Relying on a genetic “physical map” developed by University of Arizona (UA) plant scientists, researchers from Washington University, Cold Spring Harbor Laboratory, Iowa State University and the UA have completed a working draft of the corn genome.

By unlocking the genetic secrets of this crop vital to U.S. agriculture, the researchers have gained information that could ultimately help society deal with drought, global warming, population pressures, and increasing energy needs.

“The impact is going to be tremendous,” said UA plant scientist Rod Wing, co-principal investigator on the project and leader of the group that developed the physical map.

Wing, a BIO5 member and director of the Arizona Genomics Institute in College of Agriculture and Life Sciences, said that the data contained in the draft genome could be used, for instance, to develop new strains of maize that need less water or can better respond to climate change, as well as to develop strains with higher yields to help feed the planet’s growing population. “It will also have an impact on the biofuel industry,” Wing says.

The genetic blueprint was announced by the project's leader, Richard Wilson, director of Washington University’s Genome Sequencing Center, at the 50th Annual Maize Genetics Conference in Washington, D.C.

The $29.5 million project was initiated in 2005 and is funded by the National Science Foundation, the U.S. Department of Agriculture, and the U.S. Department of Energy.

“Corn is one of the most economically important crops for our nation,” says NSF director Arden Bement, Jr. “Completing this draft sequence of the corn genome constitutes a significant scientific advance and will foster growth of the agricultural community and the economy as a whole.”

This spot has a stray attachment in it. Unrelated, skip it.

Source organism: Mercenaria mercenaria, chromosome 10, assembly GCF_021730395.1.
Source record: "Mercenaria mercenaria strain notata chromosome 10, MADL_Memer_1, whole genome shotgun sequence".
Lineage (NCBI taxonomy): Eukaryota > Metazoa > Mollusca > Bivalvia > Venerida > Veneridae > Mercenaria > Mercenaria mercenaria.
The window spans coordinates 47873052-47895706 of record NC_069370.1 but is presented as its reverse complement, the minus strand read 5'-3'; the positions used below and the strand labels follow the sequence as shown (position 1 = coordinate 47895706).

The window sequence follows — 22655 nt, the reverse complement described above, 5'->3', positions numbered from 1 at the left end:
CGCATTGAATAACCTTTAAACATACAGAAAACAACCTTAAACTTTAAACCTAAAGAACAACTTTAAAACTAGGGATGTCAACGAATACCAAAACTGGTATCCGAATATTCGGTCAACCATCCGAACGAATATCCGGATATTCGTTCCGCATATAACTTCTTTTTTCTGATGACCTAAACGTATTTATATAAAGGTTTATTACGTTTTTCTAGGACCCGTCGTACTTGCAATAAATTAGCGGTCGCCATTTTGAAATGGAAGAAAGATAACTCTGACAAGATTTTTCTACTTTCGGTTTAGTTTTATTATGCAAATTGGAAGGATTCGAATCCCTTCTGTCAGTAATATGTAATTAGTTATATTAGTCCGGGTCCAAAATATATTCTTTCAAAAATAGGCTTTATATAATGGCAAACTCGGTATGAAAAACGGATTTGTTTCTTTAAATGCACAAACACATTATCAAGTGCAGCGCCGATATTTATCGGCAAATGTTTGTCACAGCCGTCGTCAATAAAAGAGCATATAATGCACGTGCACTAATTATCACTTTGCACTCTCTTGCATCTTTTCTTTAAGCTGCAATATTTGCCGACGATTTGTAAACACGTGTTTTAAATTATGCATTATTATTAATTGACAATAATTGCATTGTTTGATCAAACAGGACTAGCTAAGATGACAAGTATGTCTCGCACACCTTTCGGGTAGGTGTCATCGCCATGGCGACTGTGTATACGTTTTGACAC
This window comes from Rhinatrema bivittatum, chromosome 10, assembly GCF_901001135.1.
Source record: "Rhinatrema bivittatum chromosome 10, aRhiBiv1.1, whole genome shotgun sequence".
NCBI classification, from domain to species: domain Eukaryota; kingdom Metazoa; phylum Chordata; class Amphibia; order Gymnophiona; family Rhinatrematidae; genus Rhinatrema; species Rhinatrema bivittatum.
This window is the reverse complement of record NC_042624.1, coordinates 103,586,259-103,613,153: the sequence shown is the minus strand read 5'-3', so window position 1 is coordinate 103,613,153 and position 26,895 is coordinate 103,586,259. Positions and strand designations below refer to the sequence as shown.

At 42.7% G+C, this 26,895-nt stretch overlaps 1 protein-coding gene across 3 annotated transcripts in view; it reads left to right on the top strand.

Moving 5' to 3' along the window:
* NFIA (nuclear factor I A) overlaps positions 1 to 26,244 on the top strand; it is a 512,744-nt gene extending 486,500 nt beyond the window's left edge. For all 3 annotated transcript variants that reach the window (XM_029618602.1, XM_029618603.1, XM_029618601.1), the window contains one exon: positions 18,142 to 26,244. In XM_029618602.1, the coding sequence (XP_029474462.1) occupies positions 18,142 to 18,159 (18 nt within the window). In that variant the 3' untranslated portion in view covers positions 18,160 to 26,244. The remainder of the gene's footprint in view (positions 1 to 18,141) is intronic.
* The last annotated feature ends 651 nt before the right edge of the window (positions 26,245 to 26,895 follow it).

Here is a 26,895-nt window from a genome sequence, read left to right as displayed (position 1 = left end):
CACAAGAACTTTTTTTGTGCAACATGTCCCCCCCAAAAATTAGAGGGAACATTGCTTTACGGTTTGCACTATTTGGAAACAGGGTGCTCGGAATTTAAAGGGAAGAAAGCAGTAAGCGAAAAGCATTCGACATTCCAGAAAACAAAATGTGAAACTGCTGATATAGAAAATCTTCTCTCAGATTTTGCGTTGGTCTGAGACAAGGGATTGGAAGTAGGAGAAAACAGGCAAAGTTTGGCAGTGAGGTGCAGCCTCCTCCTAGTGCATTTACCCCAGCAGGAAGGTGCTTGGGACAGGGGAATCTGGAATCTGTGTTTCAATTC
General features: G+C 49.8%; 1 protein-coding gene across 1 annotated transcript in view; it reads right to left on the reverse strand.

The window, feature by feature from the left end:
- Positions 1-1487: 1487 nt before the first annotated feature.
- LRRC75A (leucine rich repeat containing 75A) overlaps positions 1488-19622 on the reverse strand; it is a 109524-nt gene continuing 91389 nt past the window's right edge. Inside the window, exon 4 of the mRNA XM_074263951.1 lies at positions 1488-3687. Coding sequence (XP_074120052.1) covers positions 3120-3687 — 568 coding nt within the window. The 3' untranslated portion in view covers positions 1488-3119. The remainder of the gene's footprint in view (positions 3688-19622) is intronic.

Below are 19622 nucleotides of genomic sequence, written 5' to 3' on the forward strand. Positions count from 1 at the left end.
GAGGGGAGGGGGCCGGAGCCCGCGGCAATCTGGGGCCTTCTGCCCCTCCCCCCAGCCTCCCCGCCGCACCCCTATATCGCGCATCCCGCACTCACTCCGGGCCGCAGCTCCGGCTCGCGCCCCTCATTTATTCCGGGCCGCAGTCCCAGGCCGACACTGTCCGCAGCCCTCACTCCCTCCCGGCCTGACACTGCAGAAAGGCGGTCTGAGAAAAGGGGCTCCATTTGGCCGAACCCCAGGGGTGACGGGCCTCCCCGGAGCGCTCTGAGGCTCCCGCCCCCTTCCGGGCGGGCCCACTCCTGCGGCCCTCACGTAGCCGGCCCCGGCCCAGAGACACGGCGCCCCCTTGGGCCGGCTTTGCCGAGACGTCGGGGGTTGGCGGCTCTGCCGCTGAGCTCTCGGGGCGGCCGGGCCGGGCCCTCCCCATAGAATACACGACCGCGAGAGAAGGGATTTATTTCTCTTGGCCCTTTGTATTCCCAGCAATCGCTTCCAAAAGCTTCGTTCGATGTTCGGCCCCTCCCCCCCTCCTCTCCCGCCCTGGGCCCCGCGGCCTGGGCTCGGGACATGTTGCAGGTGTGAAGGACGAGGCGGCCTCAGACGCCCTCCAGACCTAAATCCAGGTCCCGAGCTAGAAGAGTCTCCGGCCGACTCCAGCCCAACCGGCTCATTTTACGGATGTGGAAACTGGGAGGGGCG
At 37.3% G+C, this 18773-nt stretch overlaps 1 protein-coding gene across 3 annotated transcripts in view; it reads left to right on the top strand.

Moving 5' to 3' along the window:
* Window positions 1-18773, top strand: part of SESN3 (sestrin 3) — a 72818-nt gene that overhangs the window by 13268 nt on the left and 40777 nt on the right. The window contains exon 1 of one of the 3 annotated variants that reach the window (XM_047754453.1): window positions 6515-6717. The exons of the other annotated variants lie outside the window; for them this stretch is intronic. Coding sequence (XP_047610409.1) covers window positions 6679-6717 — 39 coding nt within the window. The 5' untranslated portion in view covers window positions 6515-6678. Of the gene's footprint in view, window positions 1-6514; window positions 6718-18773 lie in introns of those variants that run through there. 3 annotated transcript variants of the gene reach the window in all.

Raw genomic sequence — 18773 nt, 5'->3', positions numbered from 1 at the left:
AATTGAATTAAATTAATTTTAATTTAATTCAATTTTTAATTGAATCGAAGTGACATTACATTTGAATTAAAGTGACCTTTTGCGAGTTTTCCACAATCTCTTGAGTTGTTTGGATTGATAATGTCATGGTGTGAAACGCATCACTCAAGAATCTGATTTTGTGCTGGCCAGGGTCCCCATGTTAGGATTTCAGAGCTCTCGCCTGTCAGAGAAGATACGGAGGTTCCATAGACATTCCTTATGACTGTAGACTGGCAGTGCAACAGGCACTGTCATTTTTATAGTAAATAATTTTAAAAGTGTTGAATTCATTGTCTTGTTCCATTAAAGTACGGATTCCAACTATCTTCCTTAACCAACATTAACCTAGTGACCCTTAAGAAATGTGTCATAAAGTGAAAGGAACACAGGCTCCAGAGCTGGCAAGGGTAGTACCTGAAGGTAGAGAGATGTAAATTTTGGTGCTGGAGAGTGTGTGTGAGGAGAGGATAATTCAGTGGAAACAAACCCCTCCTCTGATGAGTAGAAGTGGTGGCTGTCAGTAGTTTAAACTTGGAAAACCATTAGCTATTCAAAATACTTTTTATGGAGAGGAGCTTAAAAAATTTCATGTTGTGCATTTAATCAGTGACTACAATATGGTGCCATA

The process of unlocking the corn genome began at the UA, where Wing's team, together with UA computer scientist Cari Soderlund, led the development of the genome’s physical map by, essentially, taking some 18,000 pieces of genetic material and assembling them in the proper order. Wing’s team also included scientists from the University of Missouri and Rutgers University.

“Imagine that the genome was divided up into pieces and that these pieces are all scrambled in a box, like a puzzle,” Wing said. “Using various physical and genetic mapping techniques we put the pieces into the correct order and orientation.”

Researchers at Washington University in St. Louis sequenced the ordered pieces to create the draft genome, which is available to scientists worldwide through GenBank, an online public DNA database. The genetic data is also available at maizesequence.org.

The draft covers about 95 percent of the corn genome. Scientists from Washington University, the UA, and Cold Spring Harbor Laboratory will spend the remaining year of the grant refining and finalizing the sequence.

“Although it's still missing a few bits, the draft genome sequence is empowering,” Wilson explains. “Virtually all the information is there, and while we may make some small modifications to the genetic sequence, we don't expect major changes.”

The group sequenced a variety of corn known as B73, developed at Iowa State University decades ago. It is noted for its high grain yields and has been used extensively in both commercial corn breeding and in research laboratories. The genome will be a key tool for researchers working to improve varieties of corn and other cereal crops, including rice, wheat and barley.

The genetic code of corn consists of 2 billion bases of DNA, the chemical units that are represented by the letters T, C, G, and A, making it similar in size to the human genome, which is 2.9 billion letters long. By comparison, the rice genome is far smaller, containing about 430 million bases.

The United States is the world's top corn producer. In 2007, U.S. farmers produced a record 13.1 billion bushels of corn, an increase of nearly 25 percent over the previous year, according to the U.S. Department of Agriculture.

The 2007 production value of corn was estimated at more than $3 billion. Favorable prices, a growing demand for ethanol, and strong export sales have fueled an increase in farmland acreage devoted to corn production.